A surveillance of nosocomial candida infections: epidemiology and influences on mortalty in intensive care units

Karacaer Z., Oncul O., Turhan V., Gorenek L., Ozyurt M.

PAN AFRICAN MEDICAL JOURNAL, vol.19, 2014 (ESCI) identifier identifier identifier

  • Publication Type: Article / Article
  • Volume: 19
  • Publication Date: 2014
  • Doi Number: 10.11604/pamj.2014.19.398.4960
  • Journal Indexes: Emerging Sources Citation Index (ESCI), Scopus
  • Keywords: Nosocomiyal infection, candida, surveillance, mortality
  • Istanbul University Affiliated: Yes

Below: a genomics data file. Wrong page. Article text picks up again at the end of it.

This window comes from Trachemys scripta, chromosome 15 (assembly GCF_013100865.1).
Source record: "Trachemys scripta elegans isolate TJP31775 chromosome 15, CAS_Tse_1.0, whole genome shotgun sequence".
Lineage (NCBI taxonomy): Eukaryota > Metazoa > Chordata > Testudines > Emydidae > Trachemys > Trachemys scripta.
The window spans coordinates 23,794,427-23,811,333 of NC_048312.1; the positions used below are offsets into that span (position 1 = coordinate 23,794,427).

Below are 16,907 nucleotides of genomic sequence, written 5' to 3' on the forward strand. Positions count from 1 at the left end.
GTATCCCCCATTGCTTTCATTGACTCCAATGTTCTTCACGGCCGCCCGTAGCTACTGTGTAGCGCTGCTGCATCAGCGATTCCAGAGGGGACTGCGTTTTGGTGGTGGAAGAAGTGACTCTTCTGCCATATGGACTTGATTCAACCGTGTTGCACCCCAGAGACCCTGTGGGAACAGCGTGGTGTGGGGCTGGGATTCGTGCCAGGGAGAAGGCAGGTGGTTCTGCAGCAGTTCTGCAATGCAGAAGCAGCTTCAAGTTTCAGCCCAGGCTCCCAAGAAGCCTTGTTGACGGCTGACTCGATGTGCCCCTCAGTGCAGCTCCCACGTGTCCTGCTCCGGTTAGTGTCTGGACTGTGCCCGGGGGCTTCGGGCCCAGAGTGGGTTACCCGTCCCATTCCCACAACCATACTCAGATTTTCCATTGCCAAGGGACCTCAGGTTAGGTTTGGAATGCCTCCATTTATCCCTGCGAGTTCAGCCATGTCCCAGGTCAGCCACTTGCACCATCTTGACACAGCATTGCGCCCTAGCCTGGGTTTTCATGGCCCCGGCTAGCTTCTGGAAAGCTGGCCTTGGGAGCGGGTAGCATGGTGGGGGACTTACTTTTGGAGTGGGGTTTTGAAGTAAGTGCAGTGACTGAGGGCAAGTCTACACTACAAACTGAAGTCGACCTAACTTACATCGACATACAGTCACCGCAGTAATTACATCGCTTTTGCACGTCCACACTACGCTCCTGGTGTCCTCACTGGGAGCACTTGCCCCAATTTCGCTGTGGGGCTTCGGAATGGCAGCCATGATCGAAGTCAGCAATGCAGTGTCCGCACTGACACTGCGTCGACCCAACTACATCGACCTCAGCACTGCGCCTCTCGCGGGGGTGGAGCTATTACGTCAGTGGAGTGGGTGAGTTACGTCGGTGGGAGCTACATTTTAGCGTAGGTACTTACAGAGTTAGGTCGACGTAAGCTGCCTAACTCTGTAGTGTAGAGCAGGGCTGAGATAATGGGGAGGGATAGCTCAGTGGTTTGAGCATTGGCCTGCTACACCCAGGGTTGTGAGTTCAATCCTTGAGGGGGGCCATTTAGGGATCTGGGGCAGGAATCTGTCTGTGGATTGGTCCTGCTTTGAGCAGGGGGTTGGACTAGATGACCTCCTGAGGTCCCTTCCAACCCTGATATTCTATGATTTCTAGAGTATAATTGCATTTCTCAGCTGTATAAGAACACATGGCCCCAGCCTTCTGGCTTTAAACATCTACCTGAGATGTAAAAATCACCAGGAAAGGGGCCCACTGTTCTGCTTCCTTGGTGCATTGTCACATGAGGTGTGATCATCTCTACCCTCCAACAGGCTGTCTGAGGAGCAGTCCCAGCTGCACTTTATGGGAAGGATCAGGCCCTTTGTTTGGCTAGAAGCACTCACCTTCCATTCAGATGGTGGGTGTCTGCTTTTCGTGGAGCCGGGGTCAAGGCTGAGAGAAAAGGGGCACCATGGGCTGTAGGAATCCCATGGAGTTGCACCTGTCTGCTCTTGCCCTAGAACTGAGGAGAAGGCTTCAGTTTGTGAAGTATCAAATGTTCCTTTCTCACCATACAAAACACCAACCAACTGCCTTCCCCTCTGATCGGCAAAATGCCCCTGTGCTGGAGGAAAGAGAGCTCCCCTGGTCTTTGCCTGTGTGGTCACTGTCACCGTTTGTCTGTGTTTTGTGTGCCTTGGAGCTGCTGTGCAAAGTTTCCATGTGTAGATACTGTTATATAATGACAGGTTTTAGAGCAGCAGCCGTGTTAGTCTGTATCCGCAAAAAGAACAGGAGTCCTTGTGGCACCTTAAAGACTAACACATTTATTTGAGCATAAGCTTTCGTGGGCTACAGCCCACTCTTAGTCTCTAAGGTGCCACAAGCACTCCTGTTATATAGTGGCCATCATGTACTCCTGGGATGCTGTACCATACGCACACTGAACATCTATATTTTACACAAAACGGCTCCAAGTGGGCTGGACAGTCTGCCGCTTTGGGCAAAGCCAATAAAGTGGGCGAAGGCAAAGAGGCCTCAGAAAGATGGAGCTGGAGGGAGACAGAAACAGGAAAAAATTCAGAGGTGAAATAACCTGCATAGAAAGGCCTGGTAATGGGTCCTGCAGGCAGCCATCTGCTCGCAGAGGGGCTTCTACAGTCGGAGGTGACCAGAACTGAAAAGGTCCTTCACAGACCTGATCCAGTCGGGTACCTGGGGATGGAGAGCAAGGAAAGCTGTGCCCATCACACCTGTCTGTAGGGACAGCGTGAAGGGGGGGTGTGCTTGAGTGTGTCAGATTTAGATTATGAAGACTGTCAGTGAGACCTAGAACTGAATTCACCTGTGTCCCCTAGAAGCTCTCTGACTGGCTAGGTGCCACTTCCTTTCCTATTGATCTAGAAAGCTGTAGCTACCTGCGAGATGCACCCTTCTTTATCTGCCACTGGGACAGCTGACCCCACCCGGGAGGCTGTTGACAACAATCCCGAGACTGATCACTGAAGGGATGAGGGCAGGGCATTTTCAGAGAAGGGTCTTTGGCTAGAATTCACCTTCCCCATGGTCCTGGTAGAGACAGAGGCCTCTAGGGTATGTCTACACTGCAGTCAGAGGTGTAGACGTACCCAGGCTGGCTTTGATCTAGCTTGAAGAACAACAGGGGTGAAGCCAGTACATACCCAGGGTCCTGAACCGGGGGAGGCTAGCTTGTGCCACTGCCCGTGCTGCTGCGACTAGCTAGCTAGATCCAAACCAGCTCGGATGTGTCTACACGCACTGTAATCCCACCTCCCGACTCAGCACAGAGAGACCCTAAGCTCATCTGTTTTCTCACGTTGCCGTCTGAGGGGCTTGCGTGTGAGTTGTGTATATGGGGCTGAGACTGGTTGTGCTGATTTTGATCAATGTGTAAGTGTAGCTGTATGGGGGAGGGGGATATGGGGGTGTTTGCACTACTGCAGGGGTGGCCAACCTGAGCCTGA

Introduction: it was aimed to investigate the frequency of Candida infections (CI) in the intensive care units (ICU), to determine typing of candida to evaluate risk factors associated with CI and mortality, and to evaluate influence of CI on mortality. Methods: the prospective cohort study was carried out between Jan 1, 2009 and Dec 31, 2010 in ICUs, and the patients were observed with active surveillance. VITEK 2 Compact System (BioMerieux, France) kits were used for the identification of isolates from various clinical samples. Results: a total of 2362 patients had enrolled for 16135 patients-days into the study. During the study, 63 (27,5%) of patients developed 77 episodes of CI were observed. Of the patients; 54% were male, 46% were female. Duration of hospitalization (OR=1,03, p=0,007), hyperglycemia (OR=17,93, p=0,009), and coinfections (OR=3,98, p=0,001) were identified as independent risk factors for CI. The most common infections were bloodstream (53%). 77 of 135 candida strains was isolated as causative pathogens. C. albicans (63,6%) was the most frequent species. Overall mortality rate was 78%. The rates of mortality attiributable to CI and candidemia were 27%, and 18,3% respectively. Species-specific mortality rates of C. albicans and C. tropicalis were determined as 12%. High APACHE II scores (OR=1,37; p=0,002), and the use of central venous catheter (OR=9,01; p=0,049) were assigned as independent risk factors for mortality. Conclusion: CI is an important problem in our hospital. CI and associated mortalty can be prevented by controlling of risk factors. Updating of epidemiological data is required for successful antifungal treatment.